GFDL - Geophysical Fluid Dynamics Laboratory

Sensitivity of the North Atlantic Ocean Circulation to an Abrupt Change in the Nordic Sea Overflow in a High Resolution Global
Coupled Climate Model

Zhang, R., T. L. Delworth, A. Rosati, W. G. Anderson, K. W. Dixon, H.-C. Lee, and F. Zhang

J. Geophys. Res., doi:10.1029/2011JC007240, in press. (accepted 28 September 2011)


Abstract

The sensitivity of the North Atlantic Ocean Circulation to an abrupt change in the Nordic Sea overflow is investigated for the first time using a high resolution eddy-permitting global coupled ocean-atmosphere model (GFDL CM2.5). The Nordic Sea overflow is perturbed through the change of the bathymetry in GFDL CM2.5. We analyze the Atlantic Meridional Overturning Circulation (AMOC) adjustment process and the downstream oceanic response to the perturbation.

The results suggest that north of 34?N, AMOC changes induced by changes in the Nordic Sea overflow propagate on the slow tracer advection time scale, instead of the fast Kelvin wave time scale, resulting in a time lead of several years between subpolar and subtropical AMOC changes. The results also show that a stronger and deeper-penetrating Nordic Sea overflow leads to stronger and deeper AMOC, stronger northward ocean heat transport, reduced Labrador Sea deep convection, stronger cyclonic Northern Recirculation Gyre (NRG), westward shift of the North Atlantic Current (NAC) and southward shift of the Gulf Stream, warmer sea surface temperature (SST) east of Newfoundland and colder SST south of the Grand Banks, stronger and deeper NAC and Gulf Stream, and stronger oceanic eddy activities along the NAC and the Gulf Stream paths. A stronger/weaker Nordic Sea overflow also leads to a contracted/expanded subpolar gyre (SPG).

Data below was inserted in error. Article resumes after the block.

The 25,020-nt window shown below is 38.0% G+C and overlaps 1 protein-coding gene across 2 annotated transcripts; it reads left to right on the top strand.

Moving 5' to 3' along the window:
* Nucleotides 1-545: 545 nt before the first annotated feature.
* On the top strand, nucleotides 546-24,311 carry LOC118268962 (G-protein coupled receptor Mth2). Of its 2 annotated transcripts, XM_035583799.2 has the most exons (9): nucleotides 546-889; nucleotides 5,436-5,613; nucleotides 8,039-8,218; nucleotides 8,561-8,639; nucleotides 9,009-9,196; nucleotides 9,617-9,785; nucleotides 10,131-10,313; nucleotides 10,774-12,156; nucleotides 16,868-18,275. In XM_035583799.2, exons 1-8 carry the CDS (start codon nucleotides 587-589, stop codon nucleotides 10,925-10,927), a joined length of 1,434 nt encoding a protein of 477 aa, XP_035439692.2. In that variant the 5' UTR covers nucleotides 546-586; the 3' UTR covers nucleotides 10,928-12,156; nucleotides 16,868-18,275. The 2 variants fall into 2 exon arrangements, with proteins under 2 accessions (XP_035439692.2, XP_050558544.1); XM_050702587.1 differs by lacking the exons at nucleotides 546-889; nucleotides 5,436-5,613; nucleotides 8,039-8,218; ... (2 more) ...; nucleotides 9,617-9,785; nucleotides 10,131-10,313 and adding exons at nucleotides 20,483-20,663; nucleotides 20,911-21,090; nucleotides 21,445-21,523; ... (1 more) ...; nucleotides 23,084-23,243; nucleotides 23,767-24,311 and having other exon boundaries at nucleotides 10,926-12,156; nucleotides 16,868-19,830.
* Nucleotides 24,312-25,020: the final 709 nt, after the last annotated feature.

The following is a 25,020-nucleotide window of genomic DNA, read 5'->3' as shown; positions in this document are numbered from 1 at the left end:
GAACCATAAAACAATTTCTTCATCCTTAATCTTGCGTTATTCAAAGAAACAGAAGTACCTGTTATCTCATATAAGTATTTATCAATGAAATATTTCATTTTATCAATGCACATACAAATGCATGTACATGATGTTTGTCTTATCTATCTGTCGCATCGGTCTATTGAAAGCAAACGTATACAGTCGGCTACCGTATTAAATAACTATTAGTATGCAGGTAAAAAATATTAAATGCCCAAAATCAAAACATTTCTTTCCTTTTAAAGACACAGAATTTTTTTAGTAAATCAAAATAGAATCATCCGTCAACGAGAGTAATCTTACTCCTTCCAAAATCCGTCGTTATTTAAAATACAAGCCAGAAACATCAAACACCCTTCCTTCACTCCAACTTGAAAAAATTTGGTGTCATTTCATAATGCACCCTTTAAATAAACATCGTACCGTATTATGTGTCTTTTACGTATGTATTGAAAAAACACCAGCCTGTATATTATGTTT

This sensitivity study points to the important role of the Nordic Sea overflow in the large scale North Atlantic ocean circulation, and it is crucial for climate models to have a correct representation of the Nordic Sea overflow.


[CM2.5 model bathymetry - Control and Perturbed]

About the bathymetry differences in the two experiments

The bathymetry in the Control experiment (lower panel to right) is based
upon observational data sets. To study the sensitivity of the North
Atlantic Ocean circulation to an abrupt change of the Nordic Sea
overflow, the bathymetry in a region south of the Denmark Strait is
deepened by 300m whenever the background ocean depth in this area in the
Control experiment is greater than 300m (area indicated by black
shading in upper panel to right.) With this modification of the
bathymetry, the downstream pathways of the Nordic Sea overflow (in
particular the Denmark Strait overflow) in the Perturbed Bathymetry
experiment are deepened and widened, resulting in an instantaneous
strengthening and deeper penetration of the Nordic Sea overflow in the
deep ocean south of the Denmark Strait.
This paper reports on the the
AMOC adjustment process to the abrupt change in the Nordic Sea overflow
using the first 10 years of the GFDL CM2.5 Control and Perturbed
Bathymetry experiments.

About the passive dye tracer

In these GFDL CM2.5 experiments, a passive dye tracer is continuously introduced over the
depth range from 572 to 926m along a 67km line extending across the